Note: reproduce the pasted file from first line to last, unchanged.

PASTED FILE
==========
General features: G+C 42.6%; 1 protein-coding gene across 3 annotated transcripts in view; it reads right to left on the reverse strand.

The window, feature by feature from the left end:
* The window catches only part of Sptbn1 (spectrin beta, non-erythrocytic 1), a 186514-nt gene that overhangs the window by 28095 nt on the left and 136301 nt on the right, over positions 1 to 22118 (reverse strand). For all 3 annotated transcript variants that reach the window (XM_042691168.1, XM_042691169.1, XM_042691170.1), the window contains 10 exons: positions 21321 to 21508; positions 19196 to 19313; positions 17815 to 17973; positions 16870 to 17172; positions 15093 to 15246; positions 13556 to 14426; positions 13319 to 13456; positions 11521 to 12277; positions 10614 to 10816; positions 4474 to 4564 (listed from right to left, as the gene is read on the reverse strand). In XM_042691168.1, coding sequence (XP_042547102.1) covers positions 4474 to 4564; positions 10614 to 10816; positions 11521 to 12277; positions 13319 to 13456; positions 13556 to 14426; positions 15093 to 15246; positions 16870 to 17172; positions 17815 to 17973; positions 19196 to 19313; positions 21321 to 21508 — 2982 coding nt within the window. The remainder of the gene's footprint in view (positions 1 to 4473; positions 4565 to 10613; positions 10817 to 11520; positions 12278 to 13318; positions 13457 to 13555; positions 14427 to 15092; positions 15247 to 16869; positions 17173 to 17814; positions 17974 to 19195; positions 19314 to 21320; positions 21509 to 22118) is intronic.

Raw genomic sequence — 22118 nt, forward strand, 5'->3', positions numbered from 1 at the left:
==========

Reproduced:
General features: G+C 42.6%; 1 protein-coding gene across 3 annotated transcripts in view; it reads right to left on the reverse strand.

The window, feature by feature from the left end:
* The window catches only part of Sptbn1 (spectrin beta, non-erythrocytic 1), a 186514-nt gene that overhangs the window by 28095 nt on the left and 136301 nt on the right, over positions 1 to 22118 (reverse strand). For all 3 annotated transcript variants that reach the window (XM_042691168.1, XM_042691169.1, XM_042691170.1), the window contains 10 exons: positions 21321 to 21508; positions 19196 to 19313; positions 17815 to 17973; positions 16870 to 17172; positions 15093 to 15246; positions 13556 to 14426; positions 13319 to 13456; positions 11521 to 12277; positions 10614 to 10816; positions 4474 to 4564 (listed from right to left, as the gene is read on the reverse strand). In XM_042691168.1, coding sequence (XP_042547102.1) covers positions 4474 to 4564; positions 10614 to 10816; positions 11521 to 12277; positions 13319 to 13456; positions 13556 to 14426; positions 15093 to 15246; positions 16870 to 17172; positions 17815 to 17973; positions 19196 to 19313; positions 21321 to 21508 — 2982 coding nt within the window. The remainder of the gene's footprint in view (positions 1 to 4473; positions 4565 to 10613; positions 10817 to 11520; positions 12278 to 13318; positions 13457 to 13555; positions 14427 to 15092; positions 15247 to 16869; positions 17173 to 17814; positions 17974 to 19195; positions 19314 to 21320; positions 21509 to 22118) is intronic.

Raw genomic sequence — 22118 nt, forward strand, 5'->3', positions numbered from 1 at the left: